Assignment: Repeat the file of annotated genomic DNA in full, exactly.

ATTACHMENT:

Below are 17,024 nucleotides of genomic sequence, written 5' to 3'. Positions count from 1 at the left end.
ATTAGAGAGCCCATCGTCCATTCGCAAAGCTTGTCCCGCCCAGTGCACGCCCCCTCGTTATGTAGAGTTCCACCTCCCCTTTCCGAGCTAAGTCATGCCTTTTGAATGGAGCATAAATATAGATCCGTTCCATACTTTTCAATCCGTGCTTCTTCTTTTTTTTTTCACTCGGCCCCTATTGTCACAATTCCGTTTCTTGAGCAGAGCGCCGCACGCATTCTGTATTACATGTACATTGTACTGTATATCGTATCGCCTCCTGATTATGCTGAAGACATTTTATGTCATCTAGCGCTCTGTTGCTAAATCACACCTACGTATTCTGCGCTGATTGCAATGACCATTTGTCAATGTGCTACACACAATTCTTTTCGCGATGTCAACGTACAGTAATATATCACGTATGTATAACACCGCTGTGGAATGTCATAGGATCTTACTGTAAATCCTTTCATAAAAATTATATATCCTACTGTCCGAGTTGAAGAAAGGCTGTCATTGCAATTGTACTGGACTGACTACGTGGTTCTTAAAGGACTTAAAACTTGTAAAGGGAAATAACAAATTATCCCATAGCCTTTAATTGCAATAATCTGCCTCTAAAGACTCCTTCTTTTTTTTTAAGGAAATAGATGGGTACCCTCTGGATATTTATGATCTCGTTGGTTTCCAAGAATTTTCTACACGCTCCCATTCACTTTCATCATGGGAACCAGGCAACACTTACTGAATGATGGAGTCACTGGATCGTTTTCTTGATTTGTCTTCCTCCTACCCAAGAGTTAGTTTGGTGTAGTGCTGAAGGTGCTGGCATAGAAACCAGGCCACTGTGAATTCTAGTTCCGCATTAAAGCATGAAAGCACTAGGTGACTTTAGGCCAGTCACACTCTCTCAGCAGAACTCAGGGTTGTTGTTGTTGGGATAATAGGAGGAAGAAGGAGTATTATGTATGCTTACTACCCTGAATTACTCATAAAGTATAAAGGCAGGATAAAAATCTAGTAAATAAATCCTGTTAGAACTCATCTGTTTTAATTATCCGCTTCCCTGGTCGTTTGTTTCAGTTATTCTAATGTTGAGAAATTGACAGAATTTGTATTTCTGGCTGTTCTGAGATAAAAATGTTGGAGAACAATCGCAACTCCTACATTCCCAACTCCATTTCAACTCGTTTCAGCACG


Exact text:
Below are 17,024 nucleotides of genomic sequence, written 5' to 3'. Positions count from 1 at the left end.
ATTAGAGAGCCCATCGTCCATTCGCAAAGCTTGTCCCGCCCAGTGCACGCCCCCTCGTTATGTAGAGTTCCACCTCCCCTTTCCGAGCTAAGTCATGCCTTTTGAATGGAGCATAAATATAGATCCGTTCCATACTTTTCAATCCGTGCTTCTTCTTTTTTTTTTCACTCGGCCCCTATTGTCACAATTCCGTTTCTTGAGCAGAGCGCCGCACGCATTCTGTATTACATGTACATTGTACTGTATATCGTATCGCCTCCTGATTATGCTGAAGACATTTTATGTCATCTAGCGCTCTGTTGCTAAATCACACCTACGTATTCTGCGCTGATTGCAATGACCATTTGTCAATGTGCTACACACAATTCTTTTCGCGATGTCAACGTACAGTAATATATCACGTATGTATAACACCGCTGTGGAATGTCATAGGATCTTACTGTAAATCCTTTCATAAAAATTATATATCCTACTGTCCGAGTTGAAGAAAGGCTGTCATTGCAATTGTACTGGACTGACTACGTGGTTCTTAAAGGACTTAAAACTTGTAAAGGGAAATAACAAATTATCCCATAGCCTTTAATTGCAATAATCTGCCTCTAAAGACTCCTTCTTTTTTTTTAAGGAAATAGATGGGTACCCTCTGGATATTTATGATCTCGTTGGTTTCCAAGAATTTTCTACACGCTCCCATTCACTTTCATCATGGGAACCAGGCAACACTTACTGAATGATGGAGTCACTGGATCGTTTTCTTGATTTGTCTTCCTCCTACCCAAGAGTTAGTTTGGTGTAGTGCTGAAGGTGCTGGCATAGAAACCAGGCCACTGTGAATTCTAGTTCCGCATTAAAGCATGAAAGCACTAGGTGACTTTAGGCCAGTCACACTCTCTCAGCAGAACTCAGGGTTGTTGTTGTTGGGATAATAGGAGGAAGAAGGAGTATTATGTATGCTTACTACCCTGAATTACTCATAAAGTATAAAGGCAGGATAAAAATCTAGTAAATAAATCCTGTTAGAACTCATCTGTTTTAATTATCCGCTTCCCTGGTCGTTTGTTTCAGTTATTCTAATGTTGAGAAATTGACAGAATTTGTATTTCTGGCTGTTCTGAGATAAAAATGTTGGAGAACAATCGCAACTCCTACATTCCCAACTCCATTTCAACTCGTTTCAGCACG